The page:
Stepnell have completed the build of Maddy Moorings boathouse for Headington School in Oxfordshire. The new facilities will enhance the independent girl’s day and boarding school’s ability to develop rowing talent – home to one of the UK’s top school boat clubs.
Stepnell has built the new state-of-the-art two-storey boathouse on the river Thames, in Long Wittenham south of Abingdon. Designed by project architects Spratley & Partners, the boathouse can accommodate storage for up to 50 rowing boats.
The location and configuration of the boathouse were carefully designed to minimise impact on the site. Inside the building there is a large boat storage area, a multi-use training room and welfare facilities.
It will provide a first-class training facility for the school’s extremely high achieving rowing team for years to come.
Ian Batchelor, contracts manager at Stepnell, said: “Maddy Moorings boathouse has been an intricate project to provide modern and sustainable rowing facilities. The build is equally world-class in specification but also built with methods and materials of construction that were not disruptive to the local biodiversity during the build, nor will be in the long-term to the ecosystem along the river.”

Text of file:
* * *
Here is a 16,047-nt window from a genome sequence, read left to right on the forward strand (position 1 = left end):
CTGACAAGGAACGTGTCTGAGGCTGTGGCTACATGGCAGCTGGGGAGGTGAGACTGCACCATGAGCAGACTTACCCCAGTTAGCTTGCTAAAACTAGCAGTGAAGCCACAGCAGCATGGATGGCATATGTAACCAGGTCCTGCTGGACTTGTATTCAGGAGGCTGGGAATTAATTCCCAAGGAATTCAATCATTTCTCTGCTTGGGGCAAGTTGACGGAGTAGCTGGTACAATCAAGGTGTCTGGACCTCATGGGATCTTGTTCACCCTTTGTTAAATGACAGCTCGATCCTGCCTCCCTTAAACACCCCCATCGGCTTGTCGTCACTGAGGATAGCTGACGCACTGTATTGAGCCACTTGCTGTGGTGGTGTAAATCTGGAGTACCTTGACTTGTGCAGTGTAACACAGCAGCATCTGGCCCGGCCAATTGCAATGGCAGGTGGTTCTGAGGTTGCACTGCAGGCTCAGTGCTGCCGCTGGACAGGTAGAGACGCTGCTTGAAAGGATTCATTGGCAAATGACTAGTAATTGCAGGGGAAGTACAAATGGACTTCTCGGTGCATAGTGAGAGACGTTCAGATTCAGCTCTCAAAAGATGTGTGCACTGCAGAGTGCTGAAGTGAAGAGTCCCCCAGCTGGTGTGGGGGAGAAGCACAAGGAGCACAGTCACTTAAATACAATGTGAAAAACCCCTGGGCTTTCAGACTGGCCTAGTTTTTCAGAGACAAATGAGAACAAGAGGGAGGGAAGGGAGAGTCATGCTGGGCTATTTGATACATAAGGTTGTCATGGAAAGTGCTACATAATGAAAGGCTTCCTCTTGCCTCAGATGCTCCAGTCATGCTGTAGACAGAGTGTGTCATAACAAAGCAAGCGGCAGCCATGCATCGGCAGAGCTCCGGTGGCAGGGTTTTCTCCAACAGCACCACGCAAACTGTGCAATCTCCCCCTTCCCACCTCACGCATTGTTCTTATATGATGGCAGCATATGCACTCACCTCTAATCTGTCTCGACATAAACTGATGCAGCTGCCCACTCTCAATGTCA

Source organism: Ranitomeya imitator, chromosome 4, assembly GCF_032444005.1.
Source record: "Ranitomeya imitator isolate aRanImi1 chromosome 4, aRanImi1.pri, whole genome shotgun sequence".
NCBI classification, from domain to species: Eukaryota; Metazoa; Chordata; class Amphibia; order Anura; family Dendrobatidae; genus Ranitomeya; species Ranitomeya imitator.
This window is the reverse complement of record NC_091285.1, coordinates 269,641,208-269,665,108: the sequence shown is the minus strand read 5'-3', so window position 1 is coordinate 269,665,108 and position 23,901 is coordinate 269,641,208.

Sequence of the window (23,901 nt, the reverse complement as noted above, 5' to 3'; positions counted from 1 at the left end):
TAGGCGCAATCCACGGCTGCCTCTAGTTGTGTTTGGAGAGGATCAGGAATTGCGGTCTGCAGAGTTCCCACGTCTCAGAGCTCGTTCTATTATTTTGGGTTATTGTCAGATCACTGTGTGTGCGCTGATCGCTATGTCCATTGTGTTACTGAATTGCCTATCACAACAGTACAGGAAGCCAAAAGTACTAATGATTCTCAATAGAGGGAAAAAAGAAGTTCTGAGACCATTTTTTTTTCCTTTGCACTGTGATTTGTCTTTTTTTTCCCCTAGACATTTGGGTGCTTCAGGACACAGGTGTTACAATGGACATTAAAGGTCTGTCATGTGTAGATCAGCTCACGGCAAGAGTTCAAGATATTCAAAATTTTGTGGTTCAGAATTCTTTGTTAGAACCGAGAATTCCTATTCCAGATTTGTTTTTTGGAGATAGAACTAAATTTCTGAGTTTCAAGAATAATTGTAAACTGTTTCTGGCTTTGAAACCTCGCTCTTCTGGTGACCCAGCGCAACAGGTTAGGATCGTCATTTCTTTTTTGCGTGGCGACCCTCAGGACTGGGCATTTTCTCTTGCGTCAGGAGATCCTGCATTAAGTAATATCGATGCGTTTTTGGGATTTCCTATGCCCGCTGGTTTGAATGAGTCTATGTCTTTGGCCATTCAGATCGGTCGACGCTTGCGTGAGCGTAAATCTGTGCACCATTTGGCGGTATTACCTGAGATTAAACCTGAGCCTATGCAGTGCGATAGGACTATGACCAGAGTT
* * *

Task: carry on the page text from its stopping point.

“With the school being one of the UK’s top educational institutions for rowing, we are proud to have used our leisure expertise to deliver sporting infrastructure that will contribute significant lasting value to the schools’ future successes.”
The low-maintenance, energy-efficient boathouse, elevated on sixty steel columns includes an indoor communal area, with an accompanying balcony overlooking the river for spectating. Boats can be accessed and carried via three bespoke double doors opening up to a large staircase, all designed and built by Stepnell’s dedicated joinery team.
Completing the boathouse externally is a comprehensive package, including a stunning timber façade, river pontoons which rise and fall and a wet dock area. The wildflower roof proudly boasts biological variability. Enhanced road access routes, additional parking spaces and new surface water drainage have also been installed to improve the accessibility and usability of the site.
Bringing in expertise from ecologists at the Environment Agency, Stepnell ensured that any key environmental concerns would be identified and addressed before building along the Thames. This included undertaking flood risk management, identifying the presence of water voles and ensuring the protection of trees, bats, and nesting birds.